Tuesday, August 27, 2013
All right. I want to warm up, and one way to do that is to find a game to play. This game is an old one, not the first time down this road for me. I told one girl in my class that she might want to play this game for a while and see what turns up on the page. "So why not try it?" I thought. And so here I am, peck, peck, peck, one small word at a time. How long can I keep this up? Well, for a while, at least. At times I ask kids to try and make it all the way down the page, and not have it sound weird or out of sync with the way your mind works. The goal is for it to be smooth and clear and not so odd that it gets smoked out right from the start. Of course there are a lot of words that you want to use that don't fit, so you have to sort of fudge it. Some (you?) may think it's a dumb thing to do, but what the heck, not much at stake, not much to lose, might as well go for it.
Then there comes a time when you think, I've gone on in this vein too long, I need to switch gears. But which ones? I could stay with the short word thing but write about, say, clams or young love or the way the clouds move in the dark blue sky when a storm is on the way. Or I could let go of the rule I started with just let a few key polysyllabic words creep in here and there just to get the juices flowing. Or I could just scale the whole thing and say, you know what, I was using this exercise as a warmup, as I pointed out at the start, and now that we're warmed up and on our way there's probably no compelling reason to continue to write with one hand behind my back, so to speak.
However, a return to normal diction and more or less automatic writing, while it has the salutary effect of liberating the writer (in this case me) from the artificial self-imposed constraints of monosyllabism, creates the conditions for different kinds of writerly challenges to manifest themselves, as for example the perennial conundrum that faces even the most intrepid of would-be authors facing the intimidating expanse of the blank page: what am I going to write about? An archetypal dilemma indeed, and one which one might be tempted to avoid by the invention—of course not entirely invented, nor, for that matter, entirely random—of a different kind of five-finger exercise, abandoning the Hemingwayesque—however reluctantly, for it has its charms—for the more rugged Faulknerian terrain which, daunting though it may be, with its elevated diction and labyrinthine syntax, also provides by reason of its lushness and malleability potentially munificent aesthetic rewards for those willing to push beyond the boundaries of conventional usage, not the least of which is the discovery, after the fact, that the search for a suitable topic has been brought to a satisfying conclusion simply by virtue of the means by which the search was conducted.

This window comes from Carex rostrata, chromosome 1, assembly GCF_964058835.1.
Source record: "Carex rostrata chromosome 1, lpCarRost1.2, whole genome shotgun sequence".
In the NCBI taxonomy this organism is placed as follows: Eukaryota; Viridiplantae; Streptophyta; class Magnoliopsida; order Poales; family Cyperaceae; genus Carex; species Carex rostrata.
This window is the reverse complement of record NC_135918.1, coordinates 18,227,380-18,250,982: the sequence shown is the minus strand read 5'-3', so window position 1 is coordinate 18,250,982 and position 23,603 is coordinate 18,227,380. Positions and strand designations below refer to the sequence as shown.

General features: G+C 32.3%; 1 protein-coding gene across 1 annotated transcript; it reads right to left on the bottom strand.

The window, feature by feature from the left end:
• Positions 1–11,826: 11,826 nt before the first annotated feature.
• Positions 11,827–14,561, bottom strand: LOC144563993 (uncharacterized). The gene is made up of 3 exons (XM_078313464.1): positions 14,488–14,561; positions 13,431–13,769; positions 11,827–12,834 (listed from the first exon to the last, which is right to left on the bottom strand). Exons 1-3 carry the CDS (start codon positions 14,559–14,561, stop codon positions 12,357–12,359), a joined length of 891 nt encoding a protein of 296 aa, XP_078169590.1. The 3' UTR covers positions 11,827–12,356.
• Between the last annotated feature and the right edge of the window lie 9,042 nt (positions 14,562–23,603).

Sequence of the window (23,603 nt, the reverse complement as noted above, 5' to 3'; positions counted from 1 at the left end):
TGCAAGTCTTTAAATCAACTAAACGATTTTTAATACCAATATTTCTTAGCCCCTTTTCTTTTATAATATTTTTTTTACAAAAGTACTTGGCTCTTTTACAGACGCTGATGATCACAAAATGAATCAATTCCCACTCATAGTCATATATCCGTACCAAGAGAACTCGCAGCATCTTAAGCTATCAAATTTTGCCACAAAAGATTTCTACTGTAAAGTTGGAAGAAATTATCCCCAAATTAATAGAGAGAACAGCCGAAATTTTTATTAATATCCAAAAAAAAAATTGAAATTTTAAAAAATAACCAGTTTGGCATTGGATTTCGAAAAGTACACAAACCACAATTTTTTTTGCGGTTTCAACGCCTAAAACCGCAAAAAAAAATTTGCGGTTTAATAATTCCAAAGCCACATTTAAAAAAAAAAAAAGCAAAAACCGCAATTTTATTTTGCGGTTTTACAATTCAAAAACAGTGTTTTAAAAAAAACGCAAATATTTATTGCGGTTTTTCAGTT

Are we having fun yet? Well, maybe. Some of us are, anyway.
This little exercise did in fact arise from a conversation I had with a student this morning. In doing the first assignment of the semester, she had elected to play with more elaborated, adjectivally embellished diction than what most of us would be likely to use in everyday conversation. While that's always an interesting thing to do, there is a predictable danger involved: you can push just so far before the language being used to communicate begins to overwhelm the idea being communicated. I very much admired the spirit of what she had set out to do, and told her so. But I also suggested that she might want to try a related experiment and go in the other direction, seeing if she could write more or less the same piece but making a conscious effort to use simple words and simple diction, a la Hemingway, just to see what that would feel like, and how it would compare to what she did first. So tonight I thought I'd try it myself. (As a matter of general principle I have always made an effort to do whatever assignments I give my students, for all of the reasons you might anticipate and a couple more you might not.) As I indicated before, it's an exercise I've done before, and somehow it always winds up leading me somewhere I had not really expected to get to. In this piece for example, I had intended to just stick with monosyllables. But as I told my students today in class when we were looking at a poem that had a turn in it about two-third of the way through, it's a simple fact that a writer starts by doing something and then continues doing that thing until he starts doing something else. And that notion was apparently in the back of my mind as I was writing this, because I made the very conscious decision to shift gears and then to shift again, and found myself reversing the poles, moving from the style of writing I had suggested to her to follow up with, to the style of writing she had begun with, thereby traversing a stylistic arc and providing the piece with a kind of internal narrative structure as well. And that's all (s)he wrote.